We are delighted to invite you to the first solo show of Myriam Holme at Galerie Bernhard Knaus Fine Art.
Myriam Holme, born in 1971 in Mannheim, studied in Karlsruhe under Prof. Meuser and Prof. Andreas Slominski and has since then presented her work in exhibitions in Germany and abroad. She has held several guest professorships at art universities, most recently at the Academy of Fine Arts in Munich.
Myriam Holme’s paintings arise from an exploration of the paint and the material of the substrate used. For her paintings she generally employs sheet aluminum destined for printing, which is treated with various stains and lacquers. She tests the different possibilities that various materials and tools offer painting. At the same time Holme’s paintings go beyond the surface and conquer the space. As such she moves between the traditional genres of painting, sculpture and installation and uses them as equivalent forms of expression. Her artistic interest centers on the differing textures of the materials she works with, and above all the specific, purely optical phenomena they are able to give rise to. Complex processes such as absorption, layering, repelling, seeping, and chemical reactions of painting materials shape her pictures. The time factor thus plays a significant role in these works – they are briefly frozen moments, torn from a complex work process. For the artist the material is a partner in dialog, who invites her to conduct alchemistic experiments, as it were. Although Myriam Holme’s “pictures” freeze the work process, they enmesh the observer in a disentanglement puzzle by extending into the space. The borders of these “pictures” are not fixed, and their pictorial quality results only from interplay with the observer.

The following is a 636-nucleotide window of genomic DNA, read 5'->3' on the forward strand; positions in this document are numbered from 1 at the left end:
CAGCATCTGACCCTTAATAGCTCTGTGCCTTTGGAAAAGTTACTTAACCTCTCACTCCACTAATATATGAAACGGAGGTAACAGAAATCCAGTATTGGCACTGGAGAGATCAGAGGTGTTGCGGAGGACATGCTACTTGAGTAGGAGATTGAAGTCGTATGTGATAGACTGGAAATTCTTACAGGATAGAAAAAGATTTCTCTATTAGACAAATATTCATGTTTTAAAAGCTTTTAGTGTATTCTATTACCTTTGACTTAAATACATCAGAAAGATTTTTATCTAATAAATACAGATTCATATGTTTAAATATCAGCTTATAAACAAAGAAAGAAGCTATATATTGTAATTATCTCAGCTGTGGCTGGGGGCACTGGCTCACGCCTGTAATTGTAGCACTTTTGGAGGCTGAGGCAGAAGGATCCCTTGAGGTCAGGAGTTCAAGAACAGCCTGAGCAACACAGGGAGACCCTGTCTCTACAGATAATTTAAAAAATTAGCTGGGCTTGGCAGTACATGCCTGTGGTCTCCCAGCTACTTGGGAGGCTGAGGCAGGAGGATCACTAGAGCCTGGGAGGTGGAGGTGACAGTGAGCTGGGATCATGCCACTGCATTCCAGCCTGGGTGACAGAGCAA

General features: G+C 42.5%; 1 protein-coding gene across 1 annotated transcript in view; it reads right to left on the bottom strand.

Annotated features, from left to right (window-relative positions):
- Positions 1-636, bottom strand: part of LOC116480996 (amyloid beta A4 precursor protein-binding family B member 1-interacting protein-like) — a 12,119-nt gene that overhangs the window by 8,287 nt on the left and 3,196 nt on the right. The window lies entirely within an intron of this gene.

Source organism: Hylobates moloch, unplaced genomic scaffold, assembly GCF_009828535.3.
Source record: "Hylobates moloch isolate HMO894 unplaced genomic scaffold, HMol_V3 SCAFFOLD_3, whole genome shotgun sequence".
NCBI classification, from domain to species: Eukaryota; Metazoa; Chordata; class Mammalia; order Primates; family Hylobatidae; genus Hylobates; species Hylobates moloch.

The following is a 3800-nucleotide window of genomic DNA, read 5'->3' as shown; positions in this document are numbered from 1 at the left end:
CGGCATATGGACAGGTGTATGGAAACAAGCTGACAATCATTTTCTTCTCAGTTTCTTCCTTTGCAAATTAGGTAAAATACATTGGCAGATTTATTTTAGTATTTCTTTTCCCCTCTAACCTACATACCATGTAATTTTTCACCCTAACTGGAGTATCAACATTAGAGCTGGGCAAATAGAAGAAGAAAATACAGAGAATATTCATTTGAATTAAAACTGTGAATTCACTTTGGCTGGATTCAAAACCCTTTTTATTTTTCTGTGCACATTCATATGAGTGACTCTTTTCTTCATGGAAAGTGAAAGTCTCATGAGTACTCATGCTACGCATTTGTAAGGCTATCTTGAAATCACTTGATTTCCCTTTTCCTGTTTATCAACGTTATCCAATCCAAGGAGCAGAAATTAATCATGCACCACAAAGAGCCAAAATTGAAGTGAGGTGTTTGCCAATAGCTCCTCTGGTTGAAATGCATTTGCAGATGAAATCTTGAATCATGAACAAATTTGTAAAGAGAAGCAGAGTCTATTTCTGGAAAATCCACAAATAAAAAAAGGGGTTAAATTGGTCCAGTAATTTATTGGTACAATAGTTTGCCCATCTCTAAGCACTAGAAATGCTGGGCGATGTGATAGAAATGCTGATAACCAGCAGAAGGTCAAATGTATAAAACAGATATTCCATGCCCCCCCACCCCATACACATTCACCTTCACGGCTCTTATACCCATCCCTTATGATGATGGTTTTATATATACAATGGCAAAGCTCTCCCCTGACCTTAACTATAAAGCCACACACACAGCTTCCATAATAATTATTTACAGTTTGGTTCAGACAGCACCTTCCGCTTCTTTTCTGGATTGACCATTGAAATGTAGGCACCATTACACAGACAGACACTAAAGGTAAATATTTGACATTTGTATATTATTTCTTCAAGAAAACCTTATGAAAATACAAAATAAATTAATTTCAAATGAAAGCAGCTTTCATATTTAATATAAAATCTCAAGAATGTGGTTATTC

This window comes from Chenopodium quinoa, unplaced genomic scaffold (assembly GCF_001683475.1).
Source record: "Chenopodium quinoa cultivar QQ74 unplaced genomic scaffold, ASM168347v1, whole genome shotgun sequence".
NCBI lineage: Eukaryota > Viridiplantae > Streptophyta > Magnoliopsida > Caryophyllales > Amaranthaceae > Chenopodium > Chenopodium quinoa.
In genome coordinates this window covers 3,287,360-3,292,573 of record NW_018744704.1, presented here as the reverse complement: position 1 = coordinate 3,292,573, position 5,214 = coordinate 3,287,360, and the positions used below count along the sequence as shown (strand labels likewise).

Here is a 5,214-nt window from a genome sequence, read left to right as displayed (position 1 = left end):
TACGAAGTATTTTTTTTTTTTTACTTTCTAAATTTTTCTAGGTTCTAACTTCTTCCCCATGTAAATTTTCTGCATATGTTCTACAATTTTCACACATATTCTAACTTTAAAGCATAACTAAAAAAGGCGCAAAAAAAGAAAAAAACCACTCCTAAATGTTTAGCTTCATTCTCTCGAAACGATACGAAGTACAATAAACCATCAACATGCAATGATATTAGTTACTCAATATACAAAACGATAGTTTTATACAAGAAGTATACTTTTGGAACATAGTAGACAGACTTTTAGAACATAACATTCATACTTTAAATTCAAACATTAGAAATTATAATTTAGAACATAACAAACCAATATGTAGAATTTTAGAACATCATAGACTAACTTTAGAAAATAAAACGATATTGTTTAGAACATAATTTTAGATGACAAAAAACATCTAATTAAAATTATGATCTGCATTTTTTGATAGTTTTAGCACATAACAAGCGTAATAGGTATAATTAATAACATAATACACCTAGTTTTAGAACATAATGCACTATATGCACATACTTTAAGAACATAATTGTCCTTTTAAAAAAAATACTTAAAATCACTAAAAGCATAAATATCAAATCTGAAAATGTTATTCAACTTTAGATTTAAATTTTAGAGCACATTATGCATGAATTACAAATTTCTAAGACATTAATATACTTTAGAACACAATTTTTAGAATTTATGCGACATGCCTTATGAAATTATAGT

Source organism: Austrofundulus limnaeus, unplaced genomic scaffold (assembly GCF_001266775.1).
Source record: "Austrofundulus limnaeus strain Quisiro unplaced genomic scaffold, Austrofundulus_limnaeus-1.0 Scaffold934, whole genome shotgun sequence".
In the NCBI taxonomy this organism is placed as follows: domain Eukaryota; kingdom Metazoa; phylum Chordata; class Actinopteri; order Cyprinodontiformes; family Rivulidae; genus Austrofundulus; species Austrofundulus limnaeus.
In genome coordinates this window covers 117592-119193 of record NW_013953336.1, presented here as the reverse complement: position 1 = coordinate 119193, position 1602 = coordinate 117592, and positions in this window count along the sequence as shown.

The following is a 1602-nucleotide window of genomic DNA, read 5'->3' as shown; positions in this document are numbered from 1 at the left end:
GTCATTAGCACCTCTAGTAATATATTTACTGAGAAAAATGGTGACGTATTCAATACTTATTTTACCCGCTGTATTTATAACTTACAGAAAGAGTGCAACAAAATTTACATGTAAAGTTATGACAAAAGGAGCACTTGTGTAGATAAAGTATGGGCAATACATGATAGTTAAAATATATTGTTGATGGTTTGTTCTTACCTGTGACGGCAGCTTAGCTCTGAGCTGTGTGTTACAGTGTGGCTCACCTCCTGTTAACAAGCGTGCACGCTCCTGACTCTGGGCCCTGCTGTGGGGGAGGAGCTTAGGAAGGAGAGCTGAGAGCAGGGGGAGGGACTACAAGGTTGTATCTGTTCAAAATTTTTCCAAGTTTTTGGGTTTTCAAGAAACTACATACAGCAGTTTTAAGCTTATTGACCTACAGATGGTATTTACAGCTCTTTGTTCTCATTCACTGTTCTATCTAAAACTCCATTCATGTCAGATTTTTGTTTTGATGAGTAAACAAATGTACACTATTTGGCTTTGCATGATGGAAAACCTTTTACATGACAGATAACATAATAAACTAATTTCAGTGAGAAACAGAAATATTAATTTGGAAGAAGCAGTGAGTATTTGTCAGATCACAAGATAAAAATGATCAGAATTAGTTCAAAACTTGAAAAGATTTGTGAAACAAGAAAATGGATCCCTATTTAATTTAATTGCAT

Our first exhibition “auf bewusstseinsschollen” (on floes of consciousness) focuses on large-scale works on paper. The artist has rediscovered the classic material paper and transformed it completely in her works. These are large-scale images that mostly appear to be divested of the materiality of paper. Only the odd spot in these pieces makes direct reference to the material paper, indeed generally it seems as though in pictorial terms it has transformed into different aggregate states: It sometimes appears to be fabric, but can also convey the character of heavy concrete or be reminiscent of metal. A dialog between painting and sculpture takes place in the interplay of the materials Holme uses, paper and aluminum, one in which their respective boundaries are questioned. Here the aluminum can look like paper, and the paper take on a metallic appearance. The space offered by the real surfaces on which they unfold is never really sufficient for Holme’s compositions. Her images do not only expand into the space, but play with the boundary between illusion and reality.